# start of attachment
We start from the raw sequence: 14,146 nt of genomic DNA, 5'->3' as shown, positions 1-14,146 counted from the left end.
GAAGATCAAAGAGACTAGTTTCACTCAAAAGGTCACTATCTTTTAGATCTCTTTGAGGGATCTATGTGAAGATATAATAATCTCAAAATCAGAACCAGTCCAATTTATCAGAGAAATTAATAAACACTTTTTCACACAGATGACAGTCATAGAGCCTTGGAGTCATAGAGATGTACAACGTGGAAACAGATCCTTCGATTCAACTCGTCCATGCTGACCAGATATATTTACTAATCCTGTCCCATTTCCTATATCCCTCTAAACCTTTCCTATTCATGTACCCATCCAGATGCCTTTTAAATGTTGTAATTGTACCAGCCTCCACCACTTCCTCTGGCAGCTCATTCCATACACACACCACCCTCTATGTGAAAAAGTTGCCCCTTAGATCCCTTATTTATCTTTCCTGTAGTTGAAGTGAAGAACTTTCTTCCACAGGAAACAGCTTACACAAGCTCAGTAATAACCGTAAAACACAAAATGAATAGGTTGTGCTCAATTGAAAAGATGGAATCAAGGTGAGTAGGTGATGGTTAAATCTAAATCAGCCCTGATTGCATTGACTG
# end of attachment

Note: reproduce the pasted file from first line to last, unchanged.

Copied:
We start from the raw sequence: 14,146 nt of genomic DNA, 5'->3' as shown, positions 1-14,146 counted from the left end.
GAAGATCAAAGAGACTAGTTTCACTCAAAAGGTCACTATCTTTTAGATCTCTTTGAGGGATCTATGTGAAGATATAATAATCTCAAAATCAGAACCAGTCCAATTTATCAGAGAAATTAATAAACACTTTTTCACACAGATGACAGTCATAGAGCCTTGGAGTCATAGAGATGTACAACGTGGAAACAGATCCTTCGATTCAACTCGTCCATGCTGACCAGATATATTTACTAATCCTGTCCCATTTCCTATATCCCTCTAAACCTTTCCTATTCATGTACCCATCCAGATGCCTTTTAAATGTTGTAATTGTACCAGCCTCCACCACTTCCTCTGGCAGCTCATTCCATACACACACCACCCTCTATGTGAAAAAGTTGCCCCTTAGATCCCTTATTTATCTTTCCTGTAGTTGAAGTGAAGAACTTTCTTCCACAGGAAACAGCTTACACAAGCTCAGTAATAACCGTAAAACACAAAATGAATAGGTTGTGCTCAATTGAAAAGATGGAATCAAGGTGAGTAGGTGATGGTTAAATCTAAATCAGCCCTGATTGCATTGACTG